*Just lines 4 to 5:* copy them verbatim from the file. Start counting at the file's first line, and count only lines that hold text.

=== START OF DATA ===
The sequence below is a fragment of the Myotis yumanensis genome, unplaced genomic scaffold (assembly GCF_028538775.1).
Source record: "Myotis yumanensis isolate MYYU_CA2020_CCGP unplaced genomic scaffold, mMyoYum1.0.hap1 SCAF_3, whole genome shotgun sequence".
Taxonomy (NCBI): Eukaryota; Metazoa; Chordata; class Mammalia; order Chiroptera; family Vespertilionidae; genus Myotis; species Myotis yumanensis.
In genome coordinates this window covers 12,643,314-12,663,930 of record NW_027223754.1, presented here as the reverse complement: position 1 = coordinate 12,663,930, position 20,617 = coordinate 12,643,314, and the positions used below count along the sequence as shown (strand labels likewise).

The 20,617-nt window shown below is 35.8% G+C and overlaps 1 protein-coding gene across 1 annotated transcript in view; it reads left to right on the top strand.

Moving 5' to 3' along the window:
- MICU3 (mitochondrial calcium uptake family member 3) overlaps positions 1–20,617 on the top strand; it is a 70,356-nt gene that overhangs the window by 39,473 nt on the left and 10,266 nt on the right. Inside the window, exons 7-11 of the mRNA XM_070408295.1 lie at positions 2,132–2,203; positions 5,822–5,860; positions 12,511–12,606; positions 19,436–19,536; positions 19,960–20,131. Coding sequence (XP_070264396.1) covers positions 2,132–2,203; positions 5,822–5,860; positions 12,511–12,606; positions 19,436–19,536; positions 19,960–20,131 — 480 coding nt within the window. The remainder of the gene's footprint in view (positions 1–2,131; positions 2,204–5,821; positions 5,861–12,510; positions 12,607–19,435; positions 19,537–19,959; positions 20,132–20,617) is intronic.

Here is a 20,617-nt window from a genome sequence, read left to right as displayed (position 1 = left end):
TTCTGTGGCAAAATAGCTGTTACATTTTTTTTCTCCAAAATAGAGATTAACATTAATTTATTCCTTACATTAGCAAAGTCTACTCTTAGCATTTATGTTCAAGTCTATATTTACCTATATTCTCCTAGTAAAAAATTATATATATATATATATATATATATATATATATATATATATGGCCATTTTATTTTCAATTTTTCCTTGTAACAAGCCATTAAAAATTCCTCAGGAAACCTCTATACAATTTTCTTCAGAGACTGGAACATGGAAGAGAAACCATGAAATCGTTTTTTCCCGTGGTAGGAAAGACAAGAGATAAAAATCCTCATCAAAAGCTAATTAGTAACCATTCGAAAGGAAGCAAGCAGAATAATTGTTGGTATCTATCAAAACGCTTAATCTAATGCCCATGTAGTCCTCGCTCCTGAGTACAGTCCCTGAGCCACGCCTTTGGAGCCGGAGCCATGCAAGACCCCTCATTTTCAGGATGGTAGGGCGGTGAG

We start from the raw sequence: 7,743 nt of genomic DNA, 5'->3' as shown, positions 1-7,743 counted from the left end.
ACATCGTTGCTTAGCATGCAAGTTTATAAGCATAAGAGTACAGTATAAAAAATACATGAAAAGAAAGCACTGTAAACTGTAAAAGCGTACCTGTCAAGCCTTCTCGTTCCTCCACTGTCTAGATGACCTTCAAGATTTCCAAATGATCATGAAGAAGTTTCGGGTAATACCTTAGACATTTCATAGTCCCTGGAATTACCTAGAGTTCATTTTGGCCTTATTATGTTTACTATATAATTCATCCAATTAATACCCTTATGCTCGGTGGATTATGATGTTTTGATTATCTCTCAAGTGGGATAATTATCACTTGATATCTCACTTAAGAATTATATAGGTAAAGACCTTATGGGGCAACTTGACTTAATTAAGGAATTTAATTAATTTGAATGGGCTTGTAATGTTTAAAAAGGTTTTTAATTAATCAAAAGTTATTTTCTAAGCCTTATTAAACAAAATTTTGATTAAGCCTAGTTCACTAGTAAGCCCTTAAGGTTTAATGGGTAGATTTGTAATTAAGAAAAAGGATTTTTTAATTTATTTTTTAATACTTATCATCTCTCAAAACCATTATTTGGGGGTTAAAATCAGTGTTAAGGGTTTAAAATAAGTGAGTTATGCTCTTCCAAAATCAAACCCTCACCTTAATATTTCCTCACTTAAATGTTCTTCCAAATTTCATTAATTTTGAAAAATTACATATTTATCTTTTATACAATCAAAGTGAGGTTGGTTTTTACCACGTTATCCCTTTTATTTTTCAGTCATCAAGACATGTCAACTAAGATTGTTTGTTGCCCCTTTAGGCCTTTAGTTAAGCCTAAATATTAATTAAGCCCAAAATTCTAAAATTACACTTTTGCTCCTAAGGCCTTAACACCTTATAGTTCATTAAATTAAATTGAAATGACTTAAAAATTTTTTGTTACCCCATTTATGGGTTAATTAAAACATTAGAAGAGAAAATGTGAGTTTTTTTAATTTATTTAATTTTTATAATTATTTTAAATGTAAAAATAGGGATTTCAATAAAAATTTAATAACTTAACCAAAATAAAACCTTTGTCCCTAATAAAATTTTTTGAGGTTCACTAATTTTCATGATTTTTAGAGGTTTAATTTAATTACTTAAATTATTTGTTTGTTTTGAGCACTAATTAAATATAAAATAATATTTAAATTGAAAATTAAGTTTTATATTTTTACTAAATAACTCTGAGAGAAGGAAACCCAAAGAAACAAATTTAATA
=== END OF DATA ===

In genome coordinates this window covers 12,643,314-12,663,930 of record NW_027223754.1, presented here as the reverse complement: position 1 = coordinate 12,663,930, position 20,617 = coordinate 12,643,314, and the positions used below count along the sequence as shown (strand labels likewise).

The 20,617-nt window shown below is 35.8% G+C and overlaps 1 protein-coding gene across 1 annotated transcript in view; it reads left to right on the top strand.